Mayor Rahm Emanuel accepted $10,000 in campaign contributions from the spouses of two top executives of a longtime city contractor that is also vying to take over the city's beleaguered red light camera program.
The mayor's office Tuesday defended the two $5,000 donations following a Tribune inquiry — the latest disclosure to raise questions about the limitations of Emanuel's self-imposed order banning political donations from people who have or are bidding for city contracts.
Last month, Emanuel returned four donations totaling $25,000 and disqualified a company from a city marketing program after the newspaper revealed the contributions from that company's executives.
Such a disqualification could prove very costly for David Gupta and the company he founded — System Development Integration — which in addition to seeking the red light contract has collected more than $137million from various city computer systems contracts over the past decade.
The mayor's Chicago for Rahm Emanuel campaign fund has reported two contributions from the wives of SDI's top executives, although in neither case is the connection to SDI disclosed by the Emanuel campaign. One $5,000 donation was reported Dec. 28, 2012, from Gupta's wife, Dawn. Campaign records identify her as the founder of a small holistic health company created in September called Balex LLC.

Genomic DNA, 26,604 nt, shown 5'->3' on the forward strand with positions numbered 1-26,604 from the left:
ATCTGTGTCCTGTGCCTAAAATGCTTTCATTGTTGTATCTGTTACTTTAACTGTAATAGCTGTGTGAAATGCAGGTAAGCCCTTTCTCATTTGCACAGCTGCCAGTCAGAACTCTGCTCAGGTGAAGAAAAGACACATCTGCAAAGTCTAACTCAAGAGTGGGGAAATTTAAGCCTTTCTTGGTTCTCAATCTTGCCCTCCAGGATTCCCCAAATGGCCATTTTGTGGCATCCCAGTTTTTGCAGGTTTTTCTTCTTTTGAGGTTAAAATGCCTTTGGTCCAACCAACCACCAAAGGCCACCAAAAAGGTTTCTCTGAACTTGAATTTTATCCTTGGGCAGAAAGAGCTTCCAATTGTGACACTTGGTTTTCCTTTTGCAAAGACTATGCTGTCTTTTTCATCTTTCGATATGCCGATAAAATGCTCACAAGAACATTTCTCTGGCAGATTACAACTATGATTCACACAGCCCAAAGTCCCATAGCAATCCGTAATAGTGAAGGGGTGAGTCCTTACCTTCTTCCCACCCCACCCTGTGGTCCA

The other $5,000 contribution to Emanuel was reported Jan. 10 from a woman listed as a "homemaker" named Debra Diver. She is the wife of Brian Diver, the president and chief operating officer at SDI.
The contributions to Emanuel came at a time when the city's longtime red light camera vendor was in trouble at City Hall over its cozy relationship to a former city official who oversaw its contract. The alleged bribery scandal, first disclosed by the Tribune, has prompted a federal investigation and led Emanuel to fire the old vendor — Redflex Traffic Systems Inc. — in February.
Gupta's company is among the seven bidders that filed proposals last month to replace Redflex. City Hall is evaluating those bids.
SDI executives attended a meeting about the red light contract with city officials on March 11, records show.
The company also showed an early interest in Emanuel's speed camera initiative, according to records showing that the same SDI executives showed up at a July 10, 2012, City Hall meeting for potential bidders.